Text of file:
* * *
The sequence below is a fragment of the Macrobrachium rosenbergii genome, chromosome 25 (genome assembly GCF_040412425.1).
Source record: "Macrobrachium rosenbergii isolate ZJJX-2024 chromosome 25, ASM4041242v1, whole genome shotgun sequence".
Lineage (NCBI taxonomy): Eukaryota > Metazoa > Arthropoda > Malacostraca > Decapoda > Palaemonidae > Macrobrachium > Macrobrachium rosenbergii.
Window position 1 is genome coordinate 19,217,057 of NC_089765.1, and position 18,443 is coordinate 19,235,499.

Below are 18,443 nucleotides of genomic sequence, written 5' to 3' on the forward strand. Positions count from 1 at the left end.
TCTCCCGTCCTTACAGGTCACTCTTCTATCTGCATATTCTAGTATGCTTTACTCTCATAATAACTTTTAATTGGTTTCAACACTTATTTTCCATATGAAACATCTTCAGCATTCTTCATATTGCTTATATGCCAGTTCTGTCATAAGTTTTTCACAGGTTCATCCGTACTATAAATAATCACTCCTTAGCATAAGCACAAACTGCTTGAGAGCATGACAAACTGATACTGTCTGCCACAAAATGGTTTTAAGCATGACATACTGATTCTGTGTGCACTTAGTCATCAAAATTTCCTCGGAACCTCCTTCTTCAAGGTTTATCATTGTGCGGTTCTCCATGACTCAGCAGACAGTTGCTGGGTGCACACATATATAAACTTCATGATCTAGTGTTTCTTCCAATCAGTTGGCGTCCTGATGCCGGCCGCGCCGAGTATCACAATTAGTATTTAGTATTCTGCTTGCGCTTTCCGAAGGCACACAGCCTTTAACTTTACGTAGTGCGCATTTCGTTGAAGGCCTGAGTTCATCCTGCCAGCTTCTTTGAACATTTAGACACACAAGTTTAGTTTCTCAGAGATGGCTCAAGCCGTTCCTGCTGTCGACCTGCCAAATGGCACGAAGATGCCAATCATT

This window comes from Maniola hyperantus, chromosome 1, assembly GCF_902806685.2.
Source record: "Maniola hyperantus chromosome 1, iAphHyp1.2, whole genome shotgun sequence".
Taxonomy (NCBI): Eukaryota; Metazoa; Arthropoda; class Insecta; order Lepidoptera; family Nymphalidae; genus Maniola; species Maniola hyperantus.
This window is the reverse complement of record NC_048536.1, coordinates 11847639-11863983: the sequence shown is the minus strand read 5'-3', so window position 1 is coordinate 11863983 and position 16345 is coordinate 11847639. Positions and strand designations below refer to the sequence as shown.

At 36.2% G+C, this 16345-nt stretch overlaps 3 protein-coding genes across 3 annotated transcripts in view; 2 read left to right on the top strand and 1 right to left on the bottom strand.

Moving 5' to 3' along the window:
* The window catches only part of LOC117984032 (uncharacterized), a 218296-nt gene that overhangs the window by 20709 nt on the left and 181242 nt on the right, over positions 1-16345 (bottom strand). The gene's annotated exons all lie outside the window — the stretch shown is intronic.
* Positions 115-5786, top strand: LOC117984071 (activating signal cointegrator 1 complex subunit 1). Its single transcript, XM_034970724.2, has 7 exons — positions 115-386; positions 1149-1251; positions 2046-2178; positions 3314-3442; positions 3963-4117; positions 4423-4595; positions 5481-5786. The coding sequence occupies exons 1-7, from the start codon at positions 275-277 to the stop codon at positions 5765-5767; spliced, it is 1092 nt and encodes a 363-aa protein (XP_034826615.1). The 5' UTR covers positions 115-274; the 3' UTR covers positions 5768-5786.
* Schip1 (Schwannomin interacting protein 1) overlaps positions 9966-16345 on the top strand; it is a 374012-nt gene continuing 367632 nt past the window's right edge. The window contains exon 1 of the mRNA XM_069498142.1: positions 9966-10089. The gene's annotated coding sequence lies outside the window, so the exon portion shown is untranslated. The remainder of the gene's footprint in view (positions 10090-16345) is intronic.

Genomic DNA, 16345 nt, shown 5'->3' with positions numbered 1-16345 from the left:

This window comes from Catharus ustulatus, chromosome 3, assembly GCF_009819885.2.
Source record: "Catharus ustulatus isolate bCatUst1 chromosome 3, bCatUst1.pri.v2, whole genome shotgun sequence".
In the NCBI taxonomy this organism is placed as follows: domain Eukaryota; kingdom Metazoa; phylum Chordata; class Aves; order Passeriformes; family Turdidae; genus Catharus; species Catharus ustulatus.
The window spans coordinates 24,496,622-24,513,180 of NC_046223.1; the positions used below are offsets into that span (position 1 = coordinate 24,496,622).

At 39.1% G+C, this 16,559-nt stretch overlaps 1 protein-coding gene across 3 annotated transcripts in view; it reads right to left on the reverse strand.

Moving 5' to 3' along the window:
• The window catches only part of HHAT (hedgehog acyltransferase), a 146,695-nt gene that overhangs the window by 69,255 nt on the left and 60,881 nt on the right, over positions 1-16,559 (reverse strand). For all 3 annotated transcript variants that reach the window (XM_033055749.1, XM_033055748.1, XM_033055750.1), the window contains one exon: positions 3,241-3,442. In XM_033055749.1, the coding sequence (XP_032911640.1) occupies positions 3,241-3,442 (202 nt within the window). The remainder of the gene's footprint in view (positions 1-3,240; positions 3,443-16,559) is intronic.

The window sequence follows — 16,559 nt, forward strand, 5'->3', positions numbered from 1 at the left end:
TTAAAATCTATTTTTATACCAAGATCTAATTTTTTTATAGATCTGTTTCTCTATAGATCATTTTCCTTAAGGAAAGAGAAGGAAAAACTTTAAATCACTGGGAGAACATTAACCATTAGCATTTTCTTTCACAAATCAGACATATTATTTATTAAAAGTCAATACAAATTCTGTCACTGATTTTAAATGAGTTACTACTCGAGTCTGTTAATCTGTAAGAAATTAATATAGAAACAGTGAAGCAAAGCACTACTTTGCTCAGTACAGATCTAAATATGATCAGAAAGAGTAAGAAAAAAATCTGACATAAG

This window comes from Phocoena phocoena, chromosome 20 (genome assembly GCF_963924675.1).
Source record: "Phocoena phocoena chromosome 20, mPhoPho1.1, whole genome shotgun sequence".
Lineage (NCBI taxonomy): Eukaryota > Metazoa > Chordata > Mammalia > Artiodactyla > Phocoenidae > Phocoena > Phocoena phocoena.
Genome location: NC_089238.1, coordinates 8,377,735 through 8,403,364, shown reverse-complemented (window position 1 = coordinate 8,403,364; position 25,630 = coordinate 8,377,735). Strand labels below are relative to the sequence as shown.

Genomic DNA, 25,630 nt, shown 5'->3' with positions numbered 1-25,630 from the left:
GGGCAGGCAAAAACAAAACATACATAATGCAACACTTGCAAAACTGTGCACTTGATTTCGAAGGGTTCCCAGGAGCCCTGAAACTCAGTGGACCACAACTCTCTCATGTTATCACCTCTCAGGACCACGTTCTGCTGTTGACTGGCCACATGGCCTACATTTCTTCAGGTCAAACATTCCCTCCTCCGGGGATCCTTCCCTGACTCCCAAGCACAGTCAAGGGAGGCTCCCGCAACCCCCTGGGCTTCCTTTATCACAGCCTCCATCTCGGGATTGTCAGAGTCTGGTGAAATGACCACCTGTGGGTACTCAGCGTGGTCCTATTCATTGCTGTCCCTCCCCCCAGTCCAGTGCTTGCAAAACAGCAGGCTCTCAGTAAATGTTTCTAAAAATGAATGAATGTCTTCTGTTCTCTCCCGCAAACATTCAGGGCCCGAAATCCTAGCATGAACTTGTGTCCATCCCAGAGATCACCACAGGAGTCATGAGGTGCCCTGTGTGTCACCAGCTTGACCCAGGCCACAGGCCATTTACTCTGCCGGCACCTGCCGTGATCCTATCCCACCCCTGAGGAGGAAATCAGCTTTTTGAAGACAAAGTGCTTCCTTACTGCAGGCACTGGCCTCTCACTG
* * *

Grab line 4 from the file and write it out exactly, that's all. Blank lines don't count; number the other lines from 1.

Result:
Window position 1 is genome coordinate 19,217,057 of NC_089765.1, and position 18,443 is coordinate 19,235,499.